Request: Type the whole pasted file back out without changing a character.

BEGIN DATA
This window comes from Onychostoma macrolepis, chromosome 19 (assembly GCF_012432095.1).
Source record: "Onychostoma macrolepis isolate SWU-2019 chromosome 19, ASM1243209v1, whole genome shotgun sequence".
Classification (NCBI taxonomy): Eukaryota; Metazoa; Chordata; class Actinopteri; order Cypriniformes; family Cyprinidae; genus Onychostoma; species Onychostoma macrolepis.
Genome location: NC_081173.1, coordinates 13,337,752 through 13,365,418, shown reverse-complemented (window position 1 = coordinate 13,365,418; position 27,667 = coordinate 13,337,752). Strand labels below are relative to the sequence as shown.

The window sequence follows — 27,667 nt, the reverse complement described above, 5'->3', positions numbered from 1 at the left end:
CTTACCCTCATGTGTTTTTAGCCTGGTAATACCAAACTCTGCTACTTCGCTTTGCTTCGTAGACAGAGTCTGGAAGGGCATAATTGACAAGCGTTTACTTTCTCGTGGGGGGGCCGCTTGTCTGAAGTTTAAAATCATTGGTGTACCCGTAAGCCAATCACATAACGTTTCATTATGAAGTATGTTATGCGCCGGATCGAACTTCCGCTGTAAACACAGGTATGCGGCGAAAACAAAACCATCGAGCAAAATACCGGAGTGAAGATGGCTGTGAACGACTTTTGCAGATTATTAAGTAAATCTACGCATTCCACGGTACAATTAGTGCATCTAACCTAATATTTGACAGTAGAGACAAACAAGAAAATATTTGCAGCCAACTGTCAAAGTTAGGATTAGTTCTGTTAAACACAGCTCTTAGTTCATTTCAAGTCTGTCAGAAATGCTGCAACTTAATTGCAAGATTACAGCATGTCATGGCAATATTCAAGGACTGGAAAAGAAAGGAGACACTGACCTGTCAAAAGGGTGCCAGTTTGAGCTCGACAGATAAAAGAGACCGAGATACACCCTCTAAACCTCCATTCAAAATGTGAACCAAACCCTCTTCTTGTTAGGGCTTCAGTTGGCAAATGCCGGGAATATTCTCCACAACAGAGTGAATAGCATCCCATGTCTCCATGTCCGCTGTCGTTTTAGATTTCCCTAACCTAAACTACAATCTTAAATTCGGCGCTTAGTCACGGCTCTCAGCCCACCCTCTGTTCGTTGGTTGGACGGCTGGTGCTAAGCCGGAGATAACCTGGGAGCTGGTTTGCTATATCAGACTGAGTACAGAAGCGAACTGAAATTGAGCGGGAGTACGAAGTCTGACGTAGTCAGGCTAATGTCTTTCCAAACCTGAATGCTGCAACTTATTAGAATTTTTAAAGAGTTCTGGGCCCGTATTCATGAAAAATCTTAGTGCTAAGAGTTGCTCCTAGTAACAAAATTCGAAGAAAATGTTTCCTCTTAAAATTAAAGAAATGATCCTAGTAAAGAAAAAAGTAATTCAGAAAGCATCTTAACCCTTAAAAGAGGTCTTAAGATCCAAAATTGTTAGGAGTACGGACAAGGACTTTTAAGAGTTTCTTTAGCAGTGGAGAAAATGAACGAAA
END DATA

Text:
This window comes from Onychostoma macrolepis, chromosome 19 (assembly GCF_012432095.1).
Source record: "Onychostoma macrolepis isolate SWU-2019 chromosome 19, ASM1243209v1, whole genome shotgun sequence".
Classification (NCBI taxonomy): Eukaryota; Metazoa; Chordata; class Actinopteri; order Cypriniformes; family Cyprinidae; genus Onychostoma; species Onychostoma macrolepis.
Genome location: NC_081173.1, coordinates 13,337,752 through 13,365,418, shown reverse-complemented (window position 1 = coordinate 13,365,418; position 27,667 = coordinate 13,337,752). Strand labels below are relative to the sequence as shown.

The window sequence follows — 27,667 nt, the reverse complement described above, 5'->3', positions numbered from 1 at the left end:
CTTACCCTCATGTGTTTTTAGCCTGGTAATACCAAACTCTGCTACTTCGCTTTGCTTCGTAGACAGAGTCTGGAAGGGCATAATTGACAAGCGTTTACTTTCTCGTGGGGGGGCCGCTTGTCTGAAGTTTAAAATCATTGGTGTACCCGTAAGCCAATCACATAACGTTTCATTATGAAGTATGTTATGCGCCGGATCGAACTTCCGCTGTAAACACAGGTATGCGGCGAAAACAAAACCATCGAGCAAAATACCGGAGTGAAGATGGCTGTGAACGACTTTTGCAGATTATTAAGTAAATCTACGCATTCCACGGTACAATTAGTGCATCTAACCTAATATTTGACAGTAGAGACAAACAAGAAAATATTTGCAGCCAACTGTCAAAGTTAGGATTAGTTCTGTTAAACACAGCTCTTAGTTCATTTCAAGTCTGTCAGAAATGCTGCAACTTAATTGCAAGATTACAGCATGTCATGGCAATATTCAAGGACTGGAAAAGAAAGGAGACACTGACCTGTCAAAAGGGTGCCAGTTTGAGCTCGACAGATAAAAGAGACCGAGATACACCCTCTAAACCTCCATTCAAAATGTGAACCAAACCCTCTTCTTGTTAGGGCTTCAGTTGGCAAATGCCGGGAATATTCTCCACAACAGAGTGAATAGCATCCCATGTCTCCATGTCCGCTGTCGTTTTAGATTTCCCTAACCTAAACTACAATCTTAAATTCGGCGCTTAGTCACGGCTCTCAGCCCACCCTCTGTTCGTTGGTTGGACGGCTGGTGCTAAGCCGGAGATAACCTGGGAGCTGGTTTGCTATATCAGACTGAGTACAGAAGCGAACTGAAATTGAGCGGGAGTACGAAGTCTGACGTAGTCAGGCTAATGTCTTTCCAAACCTGAATGCTGCAACTTATTAGAATTTTTAAAGAGTTCTGGGCCCGTATTCATGAAAAATCTTAGTGCTAAGAGTTGCTCCTAGTAACAAAATTCGAAGAAAATGTTTCCTCTTAAAATTAAAGAAATGATCCTAGTAAAGAAAAAAGTAATTCAGAAAGCATCTTAACCCTTAAAAGAGGTCTTAAGATCCAAAATTGTTAGGAGTACGGACAAGGACTTTTAAGAGTTTCTTTAGCAGTGGAGAAAATGAACGAAA